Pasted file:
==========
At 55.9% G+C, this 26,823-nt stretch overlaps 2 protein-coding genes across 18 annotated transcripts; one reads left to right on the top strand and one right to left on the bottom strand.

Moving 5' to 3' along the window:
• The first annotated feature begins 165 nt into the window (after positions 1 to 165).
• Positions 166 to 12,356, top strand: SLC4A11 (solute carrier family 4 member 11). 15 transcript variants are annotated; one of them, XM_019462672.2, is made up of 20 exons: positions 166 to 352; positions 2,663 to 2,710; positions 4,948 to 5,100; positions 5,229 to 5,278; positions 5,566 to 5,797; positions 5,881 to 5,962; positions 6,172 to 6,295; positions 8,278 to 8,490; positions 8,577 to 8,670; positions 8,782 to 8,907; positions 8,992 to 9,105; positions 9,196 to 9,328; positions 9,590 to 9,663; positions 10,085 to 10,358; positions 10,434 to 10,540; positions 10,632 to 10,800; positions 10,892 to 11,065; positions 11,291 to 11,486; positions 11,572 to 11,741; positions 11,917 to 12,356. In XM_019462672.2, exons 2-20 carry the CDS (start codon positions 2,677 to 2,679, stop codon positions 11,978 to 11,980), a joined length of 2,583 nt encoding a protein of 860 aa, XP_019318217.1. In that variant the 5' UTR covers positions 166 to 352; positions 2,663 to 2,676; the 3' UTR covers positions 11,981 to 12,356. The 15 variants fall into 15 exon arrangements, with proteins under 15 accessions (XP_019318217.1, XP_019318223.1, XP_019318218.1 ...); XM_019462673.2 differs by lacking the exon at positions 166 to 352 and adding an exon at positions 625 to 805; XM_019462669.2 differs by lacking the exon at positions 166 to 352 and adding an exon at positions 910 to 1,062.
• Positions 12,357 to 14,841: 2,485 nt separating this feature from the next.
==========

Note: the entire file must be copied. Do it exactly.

At 55.9% G+C, this 26,823-nt stretch overlaps 2 protein-coding genes across 18 annotated transcripts; one reads left to right on the top strand and one right to left on the bottom strand.

Moving 5' to 3' along the window:
• The first annotated feature begins 165 nt into the window (after positions 1 to 165).
• Positions 166 to 12,356, top strand: SLC4A11 (solute carrier family 4 member 11). 15 transcript variants are annotated; one of them, XM_019462672.2, is made up of 20 exons: positions 166 to 352; positions 2,663 to 2,710; positions 4,948 to 5,100; positions 5,229 to 5,278; positions 5,566 to 5,797; positions 5,881 to 5,962; positions 6,172 to 6,295; positions 8,278 to 8,490; positions 8,577 to 8,670; positions 8,782 to 8,907; positions 8,992 to 9,105; positions 9,196 to 9,328; positions 9,590 to 9,663; positions 10,085 to 10,358; positions 10,434 to 10,540; positions 10,632 to 10,800; positions 10,892 to 11,065; positions 11,291 to 11,486; positions 11,572 to 11,741; positions 11,917 to 12,356. In XM_019462672.2, exons 2-20 carry the CDS (start codon positions 2,677 to 2,679, stop codon positions 11,978 to 11,980), a joined length of 2,583 nt encoding a protein of 860 aa, XP_019318217.1. In that variant the 5' UTR covers positions 166 to 352; positions 2,663 to 2,676; the 3' UTR covers positions 11,981 to 12,356. The 15 variants fall into 15 exon arrangements, with proteins under 15 accessions (XP_019318217.1, XP_019318223.1, XP_019318218.1 ...); XM_019462673.2 differs by lacking the exon at positions 166 to 352 and adding an exon at positions 625 to 805; XM_019462669.2 differs by lacking the exon at positions 166 to 352 and adding an exon at positions 910 to 1,062.
• Positions 12,357 to 14,841: 2,485 nt separating this feature from the next.